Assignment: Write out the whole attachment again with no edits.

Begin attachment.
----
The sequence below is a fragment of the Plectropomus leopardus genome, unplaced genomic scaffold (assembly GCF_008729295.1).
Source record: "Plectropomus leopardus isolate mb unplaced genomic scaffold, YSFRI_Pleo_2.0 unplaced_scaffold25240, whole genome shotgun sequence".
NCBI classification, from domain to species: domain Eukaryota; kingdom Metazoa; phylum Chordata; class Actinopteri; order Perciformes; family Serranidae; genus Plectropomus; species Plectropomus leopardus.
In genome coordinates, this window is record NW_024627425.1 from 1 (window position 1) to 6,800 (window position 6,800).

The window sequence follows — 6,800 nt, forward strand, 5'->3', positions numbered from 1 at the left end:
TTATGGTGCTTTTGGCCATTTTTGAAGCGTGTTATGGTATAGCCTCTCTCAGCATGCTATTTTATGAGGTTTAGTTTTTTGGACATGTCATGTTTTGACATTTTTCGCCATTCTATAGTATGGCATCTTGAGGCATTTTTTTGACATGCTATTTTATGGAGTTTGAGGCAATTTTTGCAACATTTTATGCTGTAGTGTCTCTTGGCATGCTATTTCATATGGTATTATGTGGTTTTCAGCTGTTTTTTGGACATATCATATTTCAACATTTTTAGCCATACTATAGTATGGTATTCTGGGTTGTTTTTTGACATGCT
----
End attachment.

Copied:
The sequence below is a fragment of the Plectropomus leopardus genome, unplaced genomic scaffold (assembly GCF_008729295.1).
Source record: "Plectropomus leopardus isolate mb unplaced genomic scaffold, YSFRI_Pleo_2.0 unplaced_scaffold25240, whole genome shotgun sequence".
NCBI classification, from domain to species: domain Eukaryota; kingdom Metazoa; phylum Chordata; class Actinopteri; order Perciformes; family Serranidae; genus Plectropomus; species Plectropomus leopardus.
In genome coordinates, this window is record NW_024627425.1 from 1 (window position 1) to 6,800 (window position 6,800).

The window sequence follows — 6,800 nt, forward strand, 5'->3', positions numbered from 1 at the left end:
TTATGGTGCTTTTGGCCATTTTTGAAGCGTGTTATGGTATAGCCTCTCTCAGCATGCTATTTTATGAGGTTTAGTTTTTTGGACATGTCATGTTTTGACATTTTTCGCCATTCTATAGTATGGCATCTTGAGGCATTTTTTTGACATGCTATTTTATGGAGTTTGAGGCAATTTTTGCAACATTTTATGCTGTAGTGTCTCTTGGCATGCTATTTCATATGGTATTATGTGGTTTTCAGCTGTTTTTTGGACATATCATATTTCAACATTTTTAGCCATACTATAGTATGGTATTCTGGGTTGTTTTTTGACATGCT